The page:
Squeaking In The Cut

SYRACUSE, N.Y. — John Crews stood in the rain behind the BASS stage, staring down at his wrinkled, and now wet, weigh-in slip.

He squinted his eyes in thought as he tried to figure out if his 28 pound, 14 ounce two-day total was going to be enough to get him inside the cut.

Mike Iaconelli, who weighed in a few minutes before Crews, came walking over.

"What did you have?" Iaconelli asked as he revived his slip from a wad in his right hand. Iaconelli held out his slip beside Crews as they surveyed the situation.

"Twenty-eight, fourteen," Crews answered. "How about you?"

Iaconelli eyes lit up — not in an "I beat you" way, but more of a "you're not going to believe this."

"Twenty-eight, fifteen," he said. "We're going to be real close."

And it was. The top-12 cut was a matter of ounces at Bassmaster Memorial presented by Evan Williams Bourbon on Oneida Lake on Friday.

Iaconelli wasn't too excited coming off the stage. He had started the day in 18th and weighed more on the stage, 14-15, than he thought he had in his livewell, but in a season of mostly downs, he wasn't optimistic.

"I think I might have just enough, but with the way my season has been going, I probably won't get in," said Iaconelli, whose only top-12 came at the first event of the season on Lake Amistad.

He did squeeze in the cut, finishing ninth, and Crews was one spot behind him in 10th. And that was the story for most of the weigh-in on Friday — close calls, almosts, lost fish and mistakes all played a part of who will fish a brand new tournament (with zeroed weights) on Saturday and who will have to watch.

Rain moved into the area around noon and changed the bite for most of the Day One leaders. In fact, three of the anglers that started in the top four on Friday, Kelly Jordon (2nd), Chris Lane (3rd) and Mike McClelland (4th), finished outside the top 12.

"I just couldn't get the same bites that I got yesterday," said Lane, who spent too much time on largemouth and brought in 11-11. "If I would have known that everybody else was doing this bad, I might have changed some things, but you just never know. I thought I needed 15 pounds and it turns out I didn't."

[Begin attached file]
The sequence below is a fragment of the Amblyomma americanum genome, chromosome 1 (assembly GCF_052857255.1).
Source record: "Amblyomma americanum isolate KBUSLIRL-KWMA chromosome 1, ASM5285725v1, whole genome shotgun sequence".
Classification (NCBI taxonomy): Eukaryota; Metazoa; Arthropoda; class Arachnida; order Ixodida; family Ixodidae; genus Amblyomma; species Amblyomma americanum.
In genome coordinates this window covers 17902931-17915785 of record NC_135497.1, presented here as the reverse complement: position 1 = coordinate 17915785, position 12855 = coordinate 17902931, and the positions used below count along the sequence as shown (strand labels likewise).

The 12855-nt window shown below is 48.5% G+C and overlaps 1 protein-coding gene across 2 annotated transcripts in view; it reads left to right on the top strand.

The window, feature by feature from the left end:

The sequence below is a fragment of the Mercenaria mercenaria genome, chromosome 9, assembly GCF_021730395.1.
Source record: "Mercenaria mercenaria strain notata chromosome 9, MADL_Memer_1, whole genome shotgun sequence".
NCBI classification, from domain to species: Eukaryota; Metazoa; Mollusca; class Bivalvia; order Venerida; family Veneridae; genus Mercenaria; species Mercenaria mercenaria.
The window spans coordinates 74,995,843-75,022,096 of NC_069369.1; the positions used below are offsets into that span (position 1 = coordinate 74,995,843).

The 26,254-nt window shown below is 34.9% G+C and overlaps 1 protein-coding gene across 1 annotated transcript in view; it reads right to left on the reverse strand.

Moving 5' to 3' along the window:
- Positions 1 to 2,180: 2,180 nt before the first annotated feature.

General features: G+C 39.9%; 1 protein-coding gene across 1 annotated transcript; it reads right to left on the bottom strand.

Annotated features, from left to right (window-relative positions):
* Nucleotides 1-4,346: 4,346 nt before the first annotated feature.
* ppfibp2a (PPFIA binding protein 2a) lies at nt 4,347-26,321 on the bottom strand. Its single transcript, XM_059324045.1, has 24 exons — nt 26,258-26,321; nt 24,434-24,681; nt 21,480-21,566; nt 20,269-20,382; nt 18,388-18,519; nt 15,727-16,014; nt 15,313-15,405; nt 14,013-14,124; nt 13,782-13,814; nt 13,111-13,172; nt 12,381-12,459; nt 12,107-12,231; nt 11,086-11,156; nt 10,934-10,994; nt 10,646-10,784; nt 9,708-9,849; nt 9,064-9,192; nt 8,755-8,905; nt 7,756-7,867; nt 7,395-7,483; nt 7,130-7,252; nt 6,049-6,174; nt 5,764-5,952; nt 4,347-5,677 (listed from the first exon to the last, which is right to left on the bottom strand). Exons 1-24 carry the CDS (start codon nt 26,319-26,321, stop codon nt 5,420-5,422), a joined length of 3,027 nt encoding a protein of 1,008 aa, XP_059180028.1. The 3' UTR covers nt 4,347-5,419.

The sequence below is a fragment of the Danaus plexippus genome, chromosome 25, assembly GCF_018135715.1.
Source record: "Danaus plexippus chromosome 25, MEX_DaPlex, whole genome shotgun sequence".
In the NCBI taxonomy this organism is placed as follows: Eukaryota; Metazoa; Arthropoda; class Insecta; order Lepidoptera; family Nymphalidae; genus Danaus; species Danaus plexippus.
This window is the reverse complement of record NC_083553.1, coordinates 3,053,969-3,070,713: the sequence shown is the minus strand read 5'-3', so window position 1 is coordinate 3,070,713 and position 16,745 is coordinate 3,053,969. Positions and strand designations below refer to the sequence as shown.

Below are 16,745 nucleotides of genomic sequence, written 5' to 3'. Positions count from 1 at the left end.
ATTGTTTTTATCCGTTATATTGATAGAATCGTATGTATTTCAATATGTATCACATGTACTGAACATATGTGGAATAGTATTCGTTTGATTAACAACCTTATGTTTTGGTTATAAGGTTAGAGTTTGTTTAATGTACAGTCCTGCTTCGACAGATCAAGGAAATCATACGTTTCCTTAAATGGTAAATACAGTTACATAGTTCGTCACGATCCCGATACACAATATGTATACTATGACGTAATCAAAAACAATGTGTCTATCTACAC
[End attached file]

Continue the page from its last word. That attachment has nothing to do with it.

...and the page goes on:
As for McClelland, it was a much more depressing tale. For the first time in his career, the angler from Bella Vista, Ark., brought home six fish in his livewell, which meant he had to throw his largest bass out (to make the 5-fish limit). It wasn't too bad of a mistake McClelland said as he came off the stage, "it might have cost me about 11 ounces."

Figuring neither he nor his roommate and travel buddy, Jeff Kriet, were going to make the cut, McClelland started doing the math for bragging rights.

"I would have beat you by one ounce if I hadn't screwed up," McClelland joked to Kriet "just for the record."

Kriet was the last qualifier in, edging out Jordon by one ounce with a two-day total of 27-14.

Dean Rojas rulled the day with the largest bag, 17-9, and the largest total, 33-1, and he did it on a largemouth bite.

"The largemouth was my bite and it's what I feel comfortable doing," Rojas said. "There was nobody else doing what I was doing, so I had it all to myself."

Rounding out the top 12 were Steve Kennedy (2nd; 31-7), Jared Lintner (3rd; 30-9), Skeet Reese (4th; 30-3) — who made the biggest move of the day with the second biggest bag — John Murray (5th; 30-0), Peter Thliveros and Jason Quinn (tied at 6th; 29-7), Randy Howell (10th; 28-8), and Dave Wolak (11th; 28-2).

But none of that will matter as the 12 anglers launch onto Onondaga Lake at 9 a.m. ET on Saturday. The field will be cut to six on Sunday, where the anglers will fish a six-hole course mapped out by BASS. All the anglers will be looking to take home the $250,000 first-place prize for winning the year's second major.

The qualifying anglers were allowed to drive around on the lake for awhile on Friday night, but other than that, only Thliveros has been on Onondaga before.

"I spent a few hours riding around on it in practice," Thliveros said. "Maybe I have the upper hand, maybe I don't. It's hard to tell when you're not fishing."